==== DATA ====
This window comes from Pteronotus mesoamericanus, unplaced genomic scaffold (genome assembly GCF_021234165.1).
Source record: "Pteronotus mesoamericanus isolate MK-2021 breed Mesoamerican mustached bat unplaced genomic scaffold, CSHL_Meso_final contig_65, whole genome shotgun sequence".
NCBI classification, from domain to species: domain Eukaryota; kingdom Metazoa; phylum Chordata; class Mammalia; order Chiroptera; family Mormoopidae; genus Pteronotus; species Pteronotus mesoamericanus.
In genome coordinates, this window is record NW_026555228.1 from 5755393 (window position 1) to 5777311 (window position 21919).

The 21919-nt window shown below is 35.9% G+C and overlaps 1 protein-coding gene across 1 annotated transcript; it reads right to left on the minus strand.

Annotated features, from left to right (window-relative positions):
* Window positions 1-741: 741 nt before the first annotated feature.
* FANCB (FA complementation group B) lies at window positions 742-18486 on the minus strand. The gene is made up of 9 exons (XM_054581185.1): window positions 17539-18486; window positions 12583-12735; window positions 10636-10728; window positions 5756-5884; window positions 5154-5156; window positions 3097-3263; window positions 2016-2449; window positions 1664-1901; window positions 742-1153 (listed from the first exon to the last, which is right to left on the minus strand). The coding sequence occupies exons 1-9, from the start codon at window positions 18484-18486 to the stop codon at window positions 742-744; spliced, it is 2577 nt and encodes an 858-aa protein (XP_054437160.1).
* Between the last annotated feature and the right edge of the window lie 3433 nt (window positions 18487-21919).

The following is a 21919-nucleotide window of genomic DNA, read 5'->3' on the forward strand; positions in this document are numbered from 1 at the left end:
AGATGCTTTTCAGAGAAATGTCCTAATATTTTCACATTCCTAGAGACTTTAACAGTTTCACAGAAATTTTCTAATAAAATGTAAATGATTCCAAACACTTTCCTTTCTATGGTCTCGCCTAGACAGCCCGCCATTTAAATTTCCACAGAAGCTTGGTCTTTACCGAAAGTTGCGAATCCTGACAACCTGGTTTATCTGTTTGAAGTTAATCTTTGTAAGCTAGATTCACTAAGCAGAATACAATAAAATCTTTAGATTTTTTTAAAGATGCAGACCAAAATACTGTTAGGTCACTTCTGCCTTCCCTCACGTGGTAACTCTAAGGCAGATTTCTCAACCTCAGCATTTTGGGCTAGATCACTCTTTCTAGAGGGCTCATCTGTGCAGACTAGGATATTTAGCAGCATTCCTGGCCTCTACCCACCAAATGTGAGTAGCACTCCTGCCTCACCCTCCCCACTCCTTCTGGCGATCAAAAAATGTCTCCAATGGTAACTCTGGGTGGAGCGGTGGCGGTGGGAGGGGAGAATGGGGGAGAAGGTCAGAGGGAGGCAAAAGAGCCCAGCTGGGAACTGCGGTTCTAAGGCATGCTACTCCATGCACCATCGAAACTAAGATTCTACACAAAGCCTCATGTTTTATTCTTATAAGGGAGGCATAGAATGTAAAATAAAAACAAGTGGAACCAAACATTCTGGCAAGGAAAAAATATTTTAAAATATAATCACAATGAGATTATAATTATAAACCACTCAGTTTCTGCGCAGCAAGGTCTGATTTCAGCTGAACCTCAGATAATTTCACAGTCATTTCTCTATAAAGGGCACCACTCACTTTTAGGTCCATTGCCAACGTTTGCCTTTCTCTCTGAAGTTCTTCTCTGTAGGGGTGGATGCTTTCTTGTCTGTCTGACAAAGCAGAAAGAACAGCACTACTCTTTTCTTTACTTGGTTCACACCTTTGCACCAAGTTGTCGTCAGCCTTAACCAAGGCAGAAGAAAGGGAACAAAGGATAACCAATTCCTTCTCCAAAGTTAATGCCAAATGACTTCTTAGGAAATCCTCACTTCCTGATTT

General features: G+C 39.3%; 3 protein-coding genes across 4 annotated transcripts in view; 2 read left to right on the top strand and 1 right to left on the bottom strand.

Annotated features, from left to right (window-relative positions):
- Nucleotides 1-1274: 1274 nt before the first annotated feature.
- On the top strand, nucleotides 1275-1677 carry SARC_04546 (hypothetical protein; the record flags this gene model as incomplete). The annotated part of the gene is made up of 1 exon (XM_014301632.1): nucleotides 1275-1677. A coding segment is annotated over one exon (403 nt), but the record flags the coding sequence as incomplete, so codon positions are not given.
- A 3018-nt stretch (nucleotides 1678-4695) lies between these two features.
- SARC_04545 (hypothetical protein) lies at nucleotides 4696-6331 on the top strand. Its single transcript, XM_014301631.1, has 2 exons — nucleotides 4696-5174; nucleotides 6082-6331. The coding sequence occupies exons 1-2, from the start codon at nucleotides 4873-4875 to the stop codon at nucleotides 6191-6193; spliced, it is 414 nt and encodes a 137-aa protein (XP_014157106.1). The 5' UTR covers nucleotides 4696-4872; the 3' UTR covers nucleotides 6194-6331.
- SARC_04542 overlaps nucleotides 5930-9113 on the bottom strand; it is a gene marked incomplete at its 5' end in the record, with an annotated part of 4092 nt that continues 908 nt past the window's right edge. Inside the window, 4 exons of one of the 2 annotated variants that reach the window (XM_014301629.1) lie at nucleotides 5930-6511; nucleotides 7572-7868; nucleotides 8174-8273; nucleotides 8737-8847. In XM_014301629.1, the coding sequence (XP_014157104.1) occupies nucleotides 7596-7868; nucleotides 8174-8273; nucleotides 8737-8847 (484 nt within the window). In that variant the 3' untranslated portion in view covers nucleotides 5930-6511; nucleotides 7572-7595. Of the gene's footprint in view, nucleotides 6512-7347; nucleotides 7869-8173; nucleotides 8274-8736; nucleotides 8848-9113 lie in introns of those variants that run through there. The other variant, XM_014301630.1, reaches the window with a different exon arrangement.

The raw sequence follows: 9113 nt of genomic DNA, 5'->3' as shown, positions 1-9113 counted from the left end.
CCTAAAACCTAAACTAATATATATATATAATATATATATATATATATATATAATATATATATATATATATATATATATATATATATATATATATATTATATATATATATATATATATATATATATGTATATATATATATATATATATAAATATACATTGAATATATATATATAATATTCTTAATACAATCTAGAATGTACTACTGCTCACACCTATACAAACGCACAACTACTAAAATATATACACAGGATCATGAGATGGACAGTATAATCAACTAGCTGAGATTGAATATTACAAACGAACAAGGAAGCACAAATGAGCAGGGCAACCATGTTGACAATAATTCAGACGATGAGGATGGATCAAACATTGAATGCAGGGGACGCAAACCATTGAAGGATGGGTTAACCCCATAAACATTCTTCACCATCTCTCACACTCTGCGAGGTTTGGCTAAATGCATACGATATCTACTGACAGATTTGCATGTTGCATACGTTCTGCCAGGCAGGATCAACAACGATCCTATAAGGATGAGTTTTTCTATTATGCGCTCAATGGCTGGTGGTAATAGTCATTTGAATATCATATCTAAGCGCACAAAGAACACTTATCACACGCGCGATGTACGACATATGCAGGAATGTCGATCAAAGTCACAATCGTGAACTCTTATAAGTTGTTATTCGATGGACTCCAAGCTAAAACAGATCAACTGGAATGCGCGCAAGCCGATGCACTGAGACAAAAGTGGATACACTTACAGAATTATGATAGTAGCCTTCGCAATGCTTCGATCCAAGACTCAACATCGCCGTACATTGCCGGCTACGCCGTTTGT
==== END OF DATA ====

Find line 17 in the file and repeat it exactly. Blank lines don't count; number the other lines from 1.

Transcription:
- SARC_04545 (hypothetical protein) lies at nucleotides 4696-6331 on the top strand. Its single transcript, XM_014301631.1, has 2 exons — nucleotides 4696-5174; nucleotides 6082-6331. The coding sequence occupies exons 1-2, from the start codon at nucleotides 4873-4875 to the stop codon at nucleotides 6191-6193; spliced, it is 414 nt and encodes a 137-aa protein (XP_014157106.1). The 5' UTR covers nucleotides 4696-4872; the 3' UTR covers nucleotides 6194-6331.